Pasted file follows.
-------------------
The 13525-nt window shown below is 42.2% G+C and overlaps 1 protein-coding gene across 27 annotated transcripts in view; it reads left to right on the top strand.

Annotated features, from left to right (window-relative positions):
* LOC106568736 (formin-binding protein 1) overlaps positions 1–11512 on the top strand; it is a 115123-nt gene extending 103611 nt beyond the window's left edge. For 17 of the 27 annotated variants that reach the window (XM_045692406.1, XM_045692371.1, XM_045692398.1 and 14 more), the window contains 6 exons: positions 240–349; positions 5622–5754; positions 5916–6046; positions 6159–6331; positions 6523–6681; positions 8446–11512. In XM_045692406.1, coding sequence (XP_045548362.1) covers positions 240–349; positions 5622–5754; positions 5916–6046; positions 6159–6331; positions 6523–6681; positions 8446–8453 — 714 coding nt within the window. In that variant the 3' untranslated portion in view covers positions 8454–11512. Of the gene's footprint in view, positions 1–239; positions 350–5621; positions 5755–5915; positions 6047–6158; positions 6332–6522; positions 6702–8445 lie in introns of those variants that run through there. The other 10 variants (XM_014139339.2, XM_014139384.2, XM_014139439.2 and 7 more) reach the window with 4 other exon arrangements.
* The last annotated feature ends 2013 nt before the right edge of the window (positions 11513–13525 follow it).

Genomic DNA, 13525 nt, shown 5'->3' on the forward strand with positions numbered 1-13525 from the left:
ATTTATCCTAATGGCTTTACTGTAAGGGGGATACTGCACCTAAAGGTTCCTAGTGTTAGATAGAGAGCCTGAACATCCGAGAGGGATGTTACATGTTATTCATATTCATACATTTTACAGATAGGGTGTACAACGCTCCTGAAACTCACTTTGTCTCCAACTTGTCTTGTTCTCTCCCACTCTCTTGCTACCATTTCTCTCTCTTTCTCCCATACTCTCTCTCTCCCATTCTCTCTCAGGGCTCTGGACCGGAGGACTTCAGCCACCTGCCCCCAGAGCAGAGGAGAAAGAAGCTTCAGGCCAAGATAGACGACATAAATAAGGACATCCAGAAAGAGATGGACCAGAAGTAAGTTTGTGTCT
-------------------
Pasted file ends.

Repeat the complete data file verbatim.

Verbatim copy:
The 13525-nt window shown below is 42.2% G+C and overlaps 1 protein-coding gene across 27 annotated transcripts in view; it reads left to right on the top strand.

Annotated features, from left to right (window-relative positions):
* LOC106568736 (formin-binding protein 1) overlaps positions 1–11512 on the top strand; it is a 115123-nt gene extending 103611 nt beyond the window's left edge. For 17 of the 27 annotated variants that reach the window (XM_045692406.1, XM_045692371.1, XM_045692398.1 and 14 more), the window contains 6 exons: positions 240–349; positions 5622–5754; positions 5916–6046; positions 6159–6331; positions 6523–6681; positions 8446–11512. In XM_045692406.1, coding sequence (XP_045548362.1) covers positions 240–349; positions 5622–5754; positions 5916–6046; positions 6159–6331; positions 6523–6681; positions 8446–8453 — 714 coding nt within the window. In that variant the 3' untranslated portion in view covers positions 8454–11512. Of the gene's footprint in view, positions 1–239; positions 350–5621; positions 5755–5915; positions 6047–6158; positions 6332–6522; positions 6702–8445 lie in introns of those variants that run through there. The other 10 variants (XM_014139339.2, XM_014139384.2, XM_014139439.2 and 7 more) reach the window with 4 other exon arrangements.
* The last annotated feature ends 2013 nt before the right edge of the window (positions 11513–13525 follow it).

Genomic DNA, 13525 nt, shown 5'->3' on the forward strand with positions numbered 1-13525 from the left:
ATTTATCCTAATGGCTTTACTGTAAGGGGGATACTGCACCTAAAGGTTCCTAGTGTTAGATAGAGAGCCTGAACATCCGAGAGGGATGTTACATGTTATTCATATTCATACATTTTACAGATAGGGTGTACAACGCTCCTGAAACTCACTTTGTCTCCAACTTGTCTTGTTCTCTCCCACTCTCTTGCTACCATTTCTCTCTCTTTCTCCCATACTCTCTCTCTCCCATTCTCTCTCAGGGCTCTGGACCGGAGGACTTCAGCCACCTGCCCCCAGAGCAGAGGAGAAAGAAGCTTCAGGCCAAGATAGACGACATAAATAAGGACATCCAGAAAGAGATGGACCAGAAGTAAGTTTGTGTCT